Beware of lies on Instagram
STEPHEN BEAR, the disgraced social media ‘star’ who was jailed last week for 21 months for voyeurism and two counts of revenge porn, has been exposed as living a lie. On social media he presented himself as a multi-millionaire, but in fact he could lose his £600,000 house in Essex after struggling to meet mortgage payments.
He had eight failed businesses and ran his remaining one from his parents’ house.
Doesn’t this say so much about the smoke and mirrors of social media? When I worked in an eating disorders service, there were patients who had wildly popular Instagram accounts promoting clean eating — and yet their eating patterns were, in fact, horribly disordered and part of a serious mental illness.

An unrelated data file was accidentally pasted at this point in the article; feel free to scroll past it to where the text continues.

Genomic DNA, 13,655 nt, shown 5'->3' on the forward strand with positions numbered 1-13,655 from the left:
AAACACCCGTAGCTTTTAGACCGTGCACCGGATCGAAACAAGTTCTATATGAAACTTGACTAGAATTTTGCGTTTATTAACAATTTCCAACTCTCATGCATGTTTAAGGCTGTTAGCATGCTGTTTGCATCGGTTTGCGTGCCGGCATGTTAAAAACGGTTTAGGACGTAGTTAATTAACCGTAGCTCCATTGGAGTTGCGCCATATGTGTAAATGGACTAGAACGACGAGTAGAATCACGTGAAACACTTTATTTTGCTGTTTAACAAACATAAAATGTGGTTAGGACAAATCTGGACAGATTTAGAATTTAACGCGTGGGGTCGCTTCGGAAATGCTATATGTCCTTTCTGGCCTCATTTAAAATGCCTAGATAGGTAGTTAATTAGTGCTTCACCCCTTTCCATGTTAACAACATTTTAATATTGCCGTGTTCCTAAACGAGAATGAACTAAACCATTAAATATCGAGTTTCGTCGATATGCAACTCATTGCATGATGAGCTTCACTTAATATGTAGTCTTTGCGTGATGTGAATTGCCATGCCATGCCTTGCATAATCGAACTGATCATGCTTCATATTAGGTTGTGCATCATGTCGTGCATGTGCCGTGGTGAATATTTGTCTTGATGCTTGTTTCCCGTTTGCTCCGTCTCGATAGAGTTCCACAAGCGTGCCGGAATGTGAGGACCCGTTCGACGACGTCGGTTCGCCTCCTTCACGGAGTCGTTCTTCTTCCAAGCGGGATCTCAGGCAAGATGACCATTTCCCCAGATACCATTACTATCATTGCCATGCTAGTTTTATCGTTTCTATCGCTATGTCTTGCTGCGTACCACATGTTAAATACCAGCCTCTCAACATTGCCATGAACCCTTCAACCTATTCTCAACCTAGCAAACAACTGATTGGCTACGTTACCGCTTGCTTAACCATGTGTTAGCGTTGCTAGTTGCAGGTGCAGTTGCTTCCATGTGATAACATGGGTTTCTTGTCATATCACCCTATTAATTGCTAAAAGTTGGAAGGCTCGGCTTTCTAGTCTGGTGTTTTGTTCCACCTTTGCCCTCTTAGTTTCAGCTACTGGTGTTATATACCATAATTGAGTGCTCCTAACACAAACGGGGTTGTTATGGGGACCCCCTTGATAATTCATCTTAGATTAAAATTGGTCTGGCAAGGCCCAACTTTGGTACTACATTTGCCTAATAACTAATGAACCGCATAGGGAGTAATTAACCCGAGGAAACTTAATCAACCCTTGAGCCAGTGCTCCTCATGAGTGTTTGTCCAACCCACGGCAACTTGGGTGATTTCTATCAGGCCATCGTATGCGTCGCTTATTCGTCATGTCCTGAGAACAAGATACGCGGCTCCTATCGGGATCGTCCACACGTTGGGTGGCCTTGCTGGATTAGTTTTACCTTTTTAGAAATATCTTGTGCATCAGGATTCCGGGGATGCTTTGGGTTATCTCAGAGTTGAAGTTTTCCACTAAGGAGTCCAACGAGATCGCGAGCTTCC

Another patient portrayed himself as a fitness guru. Little did his followers know that he frequently used a filter to give himself a body which he simply didn’t have.
Yet images such as these contribute to an idealised view of the body which has a toxic, pernicious effect on young people. Don’t believe everything you see online.
■ These days, there’s one guaranteed ratings winner: true crime. Anything grisly and morbid seems to be a winner, whether on TV, radio or in books. There’s much debate about why. studies show women watch it to learn how to avoid being a victim. In a column last week, Craig Brown wondered if men were drawn to it because of latent, unconscious fears they might themselves become a murderer. I’m not convinced. I think it’s because men see the male sex as protectors. They use true crime as a way of understanding tactics to find, outwit or overpower a killer.